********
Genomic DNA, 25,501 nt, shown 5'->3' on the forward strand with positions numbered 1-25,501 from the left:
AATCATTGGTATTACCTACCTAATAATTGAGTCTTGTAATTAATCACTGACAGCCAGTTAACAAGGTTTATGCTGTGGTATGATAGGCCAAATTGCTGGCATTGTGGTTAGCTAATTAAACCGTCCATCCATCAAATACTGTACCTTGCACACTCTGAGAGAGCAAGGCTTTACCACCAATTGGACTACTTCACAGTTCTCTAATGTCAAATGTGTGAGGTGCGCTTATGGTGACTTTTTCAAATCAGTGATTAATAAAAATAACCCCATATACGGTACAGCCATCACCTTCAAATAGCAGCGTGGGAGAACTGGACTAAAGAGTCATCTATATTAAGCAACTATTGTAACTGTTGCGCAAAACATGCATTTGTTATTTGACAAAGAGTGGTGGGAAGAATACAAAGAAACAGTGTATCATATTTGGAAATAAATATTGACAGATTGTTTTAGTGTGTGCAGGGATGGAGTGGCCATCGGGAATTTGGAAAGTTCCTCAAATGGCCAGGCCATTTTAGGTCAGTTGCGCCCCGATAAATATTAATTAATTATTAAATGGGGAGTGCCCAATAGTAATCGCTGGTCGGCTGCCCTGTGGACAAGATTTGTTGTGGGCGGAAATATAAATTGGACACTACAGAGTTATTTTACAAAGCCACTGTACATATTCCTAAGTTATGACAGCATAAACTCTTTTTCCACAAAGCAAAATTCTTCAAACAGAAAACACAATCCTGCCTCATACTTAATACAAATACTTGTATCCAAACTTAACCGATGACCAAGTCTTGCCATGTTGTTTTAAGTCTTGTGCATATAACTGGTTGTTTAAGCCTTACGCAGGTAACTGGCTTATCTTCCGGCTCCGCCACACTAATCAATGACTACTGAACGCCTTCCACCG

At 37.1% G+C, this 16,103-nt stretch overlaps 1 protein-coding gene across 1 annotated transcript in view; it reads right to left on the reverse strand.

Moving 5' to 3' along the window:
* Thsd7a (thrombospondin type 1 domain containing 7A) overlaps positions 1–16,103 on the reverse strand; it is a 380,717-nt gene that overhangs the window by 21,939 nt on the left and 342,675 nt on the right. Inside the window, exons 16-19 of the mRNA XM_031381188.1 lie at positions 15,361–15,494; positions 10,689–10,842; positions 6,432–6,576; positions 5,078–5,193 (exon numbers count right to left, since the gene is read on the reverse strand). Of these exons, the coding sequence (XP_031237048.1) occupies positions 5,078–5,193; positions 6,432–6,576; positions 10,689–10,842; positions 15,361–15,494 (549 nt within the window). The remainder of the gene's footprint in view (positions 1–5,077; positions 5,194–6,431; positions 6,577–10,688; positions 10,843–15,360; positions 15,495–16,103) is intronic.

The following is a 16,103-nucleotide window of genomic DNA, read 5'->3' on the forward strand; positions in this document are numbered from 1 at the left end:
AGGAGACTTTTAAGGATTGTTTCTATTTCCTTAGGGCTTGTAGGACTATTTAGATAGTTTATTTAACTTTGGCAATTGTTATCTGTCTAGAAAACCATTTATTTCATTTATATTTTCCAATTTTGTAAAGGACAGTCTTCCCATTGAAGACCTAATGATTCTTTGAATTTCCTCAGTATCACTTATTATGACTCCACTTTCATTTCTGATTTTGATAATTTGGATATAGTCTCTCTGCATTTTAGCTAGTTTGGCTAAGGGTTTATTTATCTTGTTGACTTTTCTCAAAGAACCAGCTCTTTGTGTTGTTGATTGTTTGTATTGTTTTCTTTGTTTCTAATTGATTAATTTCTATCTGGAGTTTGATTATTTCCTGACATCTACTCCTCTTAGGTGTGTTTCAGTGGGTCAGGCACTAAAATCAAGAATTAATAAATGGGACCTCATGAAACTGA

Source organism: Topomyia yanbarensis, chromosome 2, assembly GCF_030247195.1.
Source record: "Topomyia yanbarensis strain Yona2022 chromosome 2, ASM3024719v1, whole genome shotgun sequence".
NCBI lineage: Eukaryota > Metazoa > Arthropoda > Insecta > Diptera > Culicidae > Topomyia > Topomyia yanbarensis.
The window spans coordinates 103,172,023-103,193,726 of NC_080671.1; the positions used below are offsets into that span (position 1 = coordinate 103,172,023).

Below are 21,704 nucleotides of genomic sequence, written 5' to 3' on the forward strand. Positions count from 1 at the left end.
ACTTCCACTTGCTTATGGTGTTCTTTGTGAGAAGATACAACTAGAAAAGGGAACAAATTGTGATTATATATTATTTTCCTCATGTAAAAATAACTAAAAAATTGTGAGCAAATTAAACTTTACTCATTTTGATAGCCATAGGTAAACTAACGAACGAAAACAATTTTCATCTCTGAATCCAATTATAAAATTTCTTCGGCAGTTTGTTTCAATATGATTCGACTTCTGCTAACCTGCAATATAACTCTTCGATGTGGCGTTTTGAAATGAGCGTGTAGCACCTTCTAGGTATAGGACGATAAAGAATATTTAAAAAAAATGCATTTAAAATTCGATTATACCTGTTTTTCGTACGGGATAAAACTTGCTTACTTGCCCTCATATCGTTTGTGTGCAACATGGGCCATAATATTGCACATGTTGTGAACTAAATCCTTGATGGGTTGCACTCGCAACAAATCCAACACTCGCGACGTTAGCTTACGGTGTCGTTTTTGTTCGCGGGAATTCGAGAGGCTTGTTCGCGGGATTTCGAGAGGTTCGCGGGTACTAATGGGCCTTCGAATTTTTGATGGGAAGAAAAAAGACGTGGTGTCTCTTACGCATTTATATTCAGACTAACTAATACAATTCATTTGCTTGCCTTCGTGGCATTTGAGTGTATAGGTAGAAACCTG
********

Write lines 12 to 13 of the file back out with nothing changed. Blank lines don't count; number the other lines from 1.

Below are 21,704 nucleotides of genomic sequence, written 5' to 3' on the forward strand. Positions count from 1 at the left end.
ACTTCCACTTGCTTATGGTGTTCTTTGTGAGAAGATACAACTAGAAAAGGGAACAAATTGTGATTATATATTATTTTCCTCATGTAAAAATAACTAAAAAATTGTGAGCAAATTAAACTTTACTCATTTTGATAGCCATAGGTAAACTAACGAACGAAAACAATTTTCATCTCTGAATCCAATTATAAAATTTCTTCGGCAGTTTGTTTCAATATGATTCGACTTCTGCTAACCTGCAATATAACTCTTCGATGTGGCGTTTTGAAATGAGCGTGTAGCACCTTCTAGGTATAGGACGATAAAGAATATTTAAAAAAAATGCATTTAAAATTCGATTATACCTGTTTTTCGTACGGGATAAAACTTGCTTACTTGCCCTCATATCGTTTGTGTGCAACATGGGCCATAATATTGCACATGTTGTGAACTAAATCCTTGATGGGTTGCACTCGCAACAAATCCAACACTCGCGACGTTAGCTTACGGTGTCGTTTTTGTTCGCGGGAATTCGAGAGGCTTGTTCGCGGGATTTCGAGAGGTTCGCGGGTACTAATGGGCCTTCGAATTTTTGATGGGAAGAAAAAAGACGTGGTGTCTCTTACGCATTTATATTCAGACTAACTAATACAATTCATTTGCTTGCCTTCGTGGCATTTGAGTGTATAGGTAGAAACCTG